On Tuesday morning, DM Lab held a webinar entitled “Winning the Visual Revolution.” In the presentation, we talked all about how to leverage visual content to get the most engagement. Then, the very next morning, I wake up to a NYT article that starts with these five words: “Welcome to the Photo Wars.”
Early this morning, Instagram disabled the ability for Twitter to properly display Instagrams photos…
And poof! just like that, some of our favorite ninja tactics are evolving, without warning. Still, our thesis from Tuesday’s “What Working Now” session remains extremely relevant. In fact, it seems that we hit the nail on the head… even more so than we thought (and we’re pretty full of ourselves).
Apparently, the visual revolution is no longer a cold war. Facebook, using Instagram as a proxy, is starting to heat things up.
Facebook paid $1B for Instagram earlier this year, and it wants all the engagement it paid for… so it’s no longer allowing Twitter to display Instagram photos in all their glory. Instead, the images appear cropped and incomplete. Here’s the announcement that Twitter posted to users:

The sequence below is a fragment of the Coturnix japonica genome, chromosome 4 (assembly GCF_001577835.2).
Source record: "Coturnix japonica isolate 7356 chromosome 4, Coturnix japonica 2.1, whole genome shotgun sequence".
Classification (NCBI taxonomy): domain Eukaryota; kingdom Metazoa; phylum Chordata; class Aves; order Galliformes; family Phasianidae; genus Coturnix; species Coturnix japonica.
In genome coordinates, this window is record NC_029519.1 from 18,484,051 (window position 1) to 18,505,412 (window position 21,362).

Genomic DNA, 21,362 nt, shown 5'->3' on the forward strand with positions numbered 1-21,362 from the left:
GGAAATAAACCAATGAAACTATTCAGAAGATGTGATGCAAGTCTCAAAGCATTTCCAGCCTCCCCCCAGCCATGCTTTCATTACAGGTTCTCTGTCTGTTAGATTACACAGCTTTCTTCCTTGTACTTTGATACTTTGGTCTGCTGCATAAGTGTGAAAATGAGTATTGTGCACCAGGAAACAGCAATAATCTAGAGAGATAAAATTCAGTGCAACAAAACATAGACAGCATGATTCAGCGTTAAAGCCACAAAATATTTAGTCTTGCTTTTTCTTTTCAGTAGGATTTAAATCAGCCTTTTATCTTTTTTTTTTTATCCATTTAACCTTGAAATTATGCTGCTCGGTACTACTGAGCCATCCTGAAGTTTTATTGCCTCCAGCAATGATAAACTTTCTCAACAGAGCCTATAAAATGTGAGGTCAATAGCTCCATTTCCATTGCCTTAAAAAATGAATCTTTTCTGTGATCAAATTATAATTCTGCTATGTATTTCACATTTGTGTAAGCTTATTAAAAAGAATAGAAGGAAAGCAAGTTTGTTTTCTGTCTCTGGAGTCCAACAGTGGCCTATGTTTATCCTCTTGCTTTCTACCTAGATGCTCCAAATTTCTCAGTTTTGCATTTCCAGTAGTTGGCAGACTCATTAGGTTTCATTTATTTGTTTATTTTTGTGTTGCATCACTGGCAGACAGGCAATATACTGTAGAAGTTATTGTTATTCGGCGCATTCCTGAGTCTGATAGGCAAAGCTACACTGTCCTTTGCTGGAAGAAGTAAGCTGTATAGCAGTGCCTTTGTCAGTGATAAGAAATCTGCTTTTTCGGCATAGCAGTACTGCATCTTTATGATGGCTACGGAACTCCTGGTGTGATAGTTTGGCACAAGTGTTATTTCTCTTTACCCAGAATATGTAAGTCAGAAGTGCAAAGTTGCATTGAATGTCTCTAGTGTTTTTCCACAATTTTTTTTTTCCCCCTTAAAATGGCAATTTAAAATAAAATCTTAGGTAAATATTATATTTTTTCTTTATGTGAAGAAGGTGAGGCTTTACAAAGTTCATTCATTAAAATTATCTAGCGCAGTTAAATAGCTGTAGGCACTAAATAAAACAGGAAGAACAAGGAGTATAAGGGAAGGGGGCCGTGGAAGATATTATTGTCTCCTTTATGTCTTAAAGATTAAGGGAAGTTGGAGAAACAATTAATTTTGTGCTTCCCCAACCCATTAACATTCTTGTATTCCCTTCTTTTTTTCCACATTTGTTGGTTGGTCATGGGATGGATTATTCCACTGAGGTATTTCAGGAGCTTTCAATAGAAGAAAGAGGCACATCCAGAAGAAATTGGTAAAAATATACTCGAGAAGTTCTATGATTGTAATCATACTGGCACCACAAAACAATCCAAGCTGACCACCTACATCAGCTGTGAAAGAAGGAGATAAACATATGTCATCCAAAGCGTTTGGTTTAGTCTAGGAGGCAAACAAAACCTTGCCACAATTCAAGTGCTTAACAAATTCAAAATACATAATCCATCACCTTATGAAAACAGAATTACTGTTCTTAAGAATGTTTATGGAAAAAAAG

“Users are experiencing issues with viewing Instagram photos on Twitter. Issues include cropped images. This is due to Instagram disabling its Twitter cards integration, and as a result, photos are being displayed using a pre-cards experience.”
On it’s face (pardon the pun), it seems like a jerky, scarcity minded play on Facebook’s part. The intra-network sharing ability has undoubtedly been a huge factor in Instagram’s success. Without the auto-sharing functionality, Instagram may never have grown to critical mass.
Maybe Twitter’s very image-heavy redesign had something to do with Instagram’s decision to suddenly stop supporting sharing on Twitter. The timing seems extremely suspect.
It’s worth mentioning that a record number of tablets will probably be sold this holiday season, and a record number of social apps downloaded, etc. So it’s a highly strategic time to pull something like this.